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Scottish protestant-trained medical missionaries in the nineteenth century and the rise of the Edinburgh Medical Missionary Society

Duff, William Anderson (2010) Scottish protestant-trained medical missionaries in the nineteenth century and the rise of the Edinburgh Medical Missionary Society. MLitt(R) thesis, University of Glasgow.

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Abstract

During the nineteenth century the Protestant Churches of Scotland accelerated their involvement in the attempts to spread the Christian message out into the colonies. Africa, China and particularly India saw a dramatic rise in the number of evangelical preachers moving into the colonised areas. However, climatic conditions and the lack of preparedness of the missionaries for the role soon took a heavy toll on their numbers. To counteract this loss and to provide treatments for the missionary’s medical needs professional medical men were employed, by the mission boards, to look after those in the field. However, some at home saw the potential benefits of having medicine and evangelism combined to enhance the Christian message. This was not a universally popular ideology and came under sustained criticism from many within the protestant churches who could not accept anything other than pure evangelical preaching as the proper way to win over converts. However, the idea soon gained momentum and supporters lobbied for the creation of the medical missionary as a new method of proselityzation within the missionary enterprise. In Edinburgh a new society was formed to provide medically trained preachers for the foreign field. This organisation, the Edinburgh Medical Missionary Society, would develop and lay the template for all other such organisations to follow, becoming the foremost provider of medical missionaries in Europe. The life and work of a medical missionary was one of sacrifice and often dangerous labours, however, success or failure was an ever present condition for them. This thesis, by means of a comparative study of two medical missionaries, William Elmslie and Donald Morison, shows how they lived and worked within their missions and the reasoning by which they were declared a success or failure by their respective mission boards. This work concludes by arguing that the part played by the Scottish Protestant Church Missionary Boards, the Edinburgh Medical Missionary Society and the work of the medical missionaries themselves, propelled the Scottish medical missionary enterprise to the forefront of the foreign missionary project. The conclusions reached within this work are: Firstly, that the impetus for the creation, support and development of the medical missionary working across the British colonial holdings lies squarely within the effects of two major incidents within the Scottish Protestant community the Dissention of 1843 and the successive waves of evangelical fervour which swept through the country during the nineteenth century. Secondly, that the system of medical missionary work, when accompanied with Gospel teaching, proved to be a more successful method of proselityzation than simple evangelical preaching alone.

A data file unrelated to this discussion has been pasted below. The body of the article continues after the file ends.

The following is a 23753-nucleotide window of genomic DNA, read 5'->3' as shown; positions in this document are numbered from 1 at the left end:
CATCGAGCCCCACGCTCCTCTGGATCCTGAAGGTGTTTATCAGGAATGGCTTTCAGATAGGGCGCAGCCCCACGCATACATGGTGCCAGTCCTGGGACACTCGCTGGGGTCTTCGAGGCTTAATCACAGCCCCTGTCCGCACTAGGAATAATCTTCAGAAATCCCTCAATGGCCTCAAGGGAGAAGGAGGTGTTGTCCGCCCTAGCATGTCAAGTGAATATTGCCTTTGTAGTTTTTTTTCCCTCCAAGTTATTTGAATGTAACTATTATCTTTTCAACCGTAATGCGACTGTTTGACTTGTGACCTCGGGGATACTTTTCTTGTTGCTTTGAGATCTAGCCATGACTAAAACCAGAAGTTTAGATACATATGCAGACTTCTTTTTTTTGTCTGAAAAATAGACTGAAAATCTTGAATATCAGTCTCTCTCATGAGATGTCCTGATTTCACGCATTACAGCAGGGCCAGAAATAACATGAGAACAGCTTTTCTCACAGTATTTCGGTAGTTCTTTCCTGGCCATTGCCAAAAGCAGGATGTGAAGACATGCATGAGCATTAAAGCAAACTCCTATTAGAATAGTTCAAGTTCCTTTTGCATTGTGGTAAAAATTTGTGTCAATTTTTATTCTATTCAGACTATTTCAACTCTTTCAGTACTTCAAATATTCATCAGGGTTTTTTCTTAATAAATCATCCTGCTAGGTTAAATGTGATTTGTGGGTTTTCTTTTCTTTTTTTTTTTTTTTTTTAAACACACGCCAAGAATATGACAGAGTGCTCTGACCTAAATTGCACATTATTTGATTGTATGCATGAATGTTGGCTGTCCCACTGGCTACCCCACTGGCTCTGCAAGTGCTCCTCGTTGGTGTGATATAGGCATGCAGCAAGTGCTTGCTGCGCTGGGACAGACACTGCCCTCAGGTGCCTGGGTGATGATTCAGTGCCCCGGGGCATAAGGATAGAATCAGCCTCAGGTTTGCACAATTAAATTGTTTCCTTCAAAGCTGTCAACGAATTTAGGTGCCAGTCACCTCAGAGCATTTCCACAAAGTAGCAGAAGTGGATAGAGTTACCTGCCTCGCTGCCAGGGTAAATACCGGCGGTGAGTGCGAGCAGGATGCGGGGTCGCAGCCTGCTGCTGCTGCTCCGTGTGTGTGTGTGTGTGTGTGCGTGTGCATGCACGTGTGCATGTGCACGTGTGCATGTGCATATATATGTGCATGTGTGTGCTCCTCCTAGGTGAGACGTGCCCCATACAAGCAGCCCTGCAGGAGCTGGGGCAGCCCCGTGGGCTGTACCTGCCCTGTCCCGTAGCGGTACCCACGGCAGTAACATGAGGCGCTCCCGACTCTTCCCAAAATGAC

Item Type: Thesis (MLitt(R))
Qualification Level: Masters
Keywords: Missionary,Missionaries,Medical,India,Protestant,Edinburgh Medical Missionary Society
Subjects: H Social Sciences > HN Social history and conditions. Social problems. Social reform
B Philosophy. Psychology. Religion > BR Christianity
H Social Sciences > H Social Sciences (General)
Colleges/Schools: College of Arts > School of Humanities
Supervisor's Name: Schenk, Prof. Catherine
Date of Award: 2010
Depositing User: mr william anderson duff
Unique ID: glathesis:2010-2272
Copyright: Copyright of this thesis is held by the author.
Date Deposited: 29 Nov 2010
Last Modified: 10 Dec 2012 13:53
URI: http://theses.gla.ac.uk/id/eprint/2272

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